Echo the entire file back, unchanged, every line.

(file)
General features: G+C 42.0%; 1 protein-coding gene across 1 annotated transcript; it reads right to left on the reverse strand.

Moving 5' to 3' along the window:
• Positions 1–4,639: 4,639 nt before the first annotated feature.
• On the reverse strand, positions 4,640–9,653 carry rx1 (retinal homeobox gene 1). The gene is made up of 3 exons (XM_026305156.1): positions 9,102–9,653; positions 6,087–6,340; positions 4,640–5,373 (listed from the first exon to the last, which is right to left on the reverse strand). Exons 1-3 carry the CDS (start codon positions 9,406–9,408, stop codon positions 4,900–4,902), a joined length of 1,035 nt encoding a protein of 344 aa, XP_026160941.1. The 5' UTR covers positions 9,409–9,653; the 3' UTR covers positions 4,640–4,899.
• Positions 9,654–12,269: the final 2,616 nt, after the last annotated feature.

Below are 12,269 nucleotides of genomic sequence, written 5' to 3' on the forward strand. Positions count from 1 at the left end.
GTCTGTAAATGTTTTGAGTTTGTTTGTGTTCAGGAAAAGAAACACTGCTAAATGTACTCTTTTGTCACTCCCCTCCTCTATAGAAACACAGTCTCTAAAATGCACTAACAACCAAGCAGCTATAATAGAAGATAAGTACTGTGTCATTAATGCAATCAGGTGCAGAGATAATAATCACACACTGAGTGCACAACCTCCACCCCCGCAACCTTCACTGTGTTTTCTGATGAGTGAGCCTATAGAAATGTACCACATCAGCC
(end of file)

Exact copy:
General features: G+C 42.0%; 1 protein-coding gene across 1 annotated transcript; it reads right to left on the reverse strand.

Moving 5' to 3' along the window:
• Positions 1–4,639: 4,639 nt before the first annotated feature.
• On the reverse strand, positions 4,640–9,653 carry rx1 (retinal homeobox gene 1). The gene is made up of 3 exons (XM_026305156.1): positions 9,102–9,653; positions 6,087–6,340; positions 4,640–5,373 (listed from the first exon to the last, which is right to left on the reverse strand). Exons 1-3 carry the CDS (start codon positions 9,406–9,408, stop codon positions 4,900–4,902), a joined length of 1,035 nt encoding a protein of 344 aa, XP_026160941.1. The 5' UTR covers positions 9,409–9,653; the 3' UTR covers positions 4,640–4,899.
• Positions 9,654–12,269: the final 2,616 nt, after the last annotated feature.

Below are 12,269 nucleotides of genomic sequence, written 5' to 3' on the forward strand. Positions count from 1 at the left end.
GTCTGTAAATGTTTTGAGTTTGTTTGTGTTCAGGAAAAGAAACACTGCTAAATGTACTCTTTTGTCACTCCCCTCCTCTATAGAAACACAGTCTCTAAAATGCACTAACAACCAAGCAGCTATAATAGAAGATAAGTACTGTGTCATTAATGCAATCAGGTGCAGAGATAATAATCACACACTGAGTGCACAACCTCCACCCCCGCAACCTTCACTGTGTTTTCTGATGAGTGAGCCTATAGAAATGTACCACATCAGCC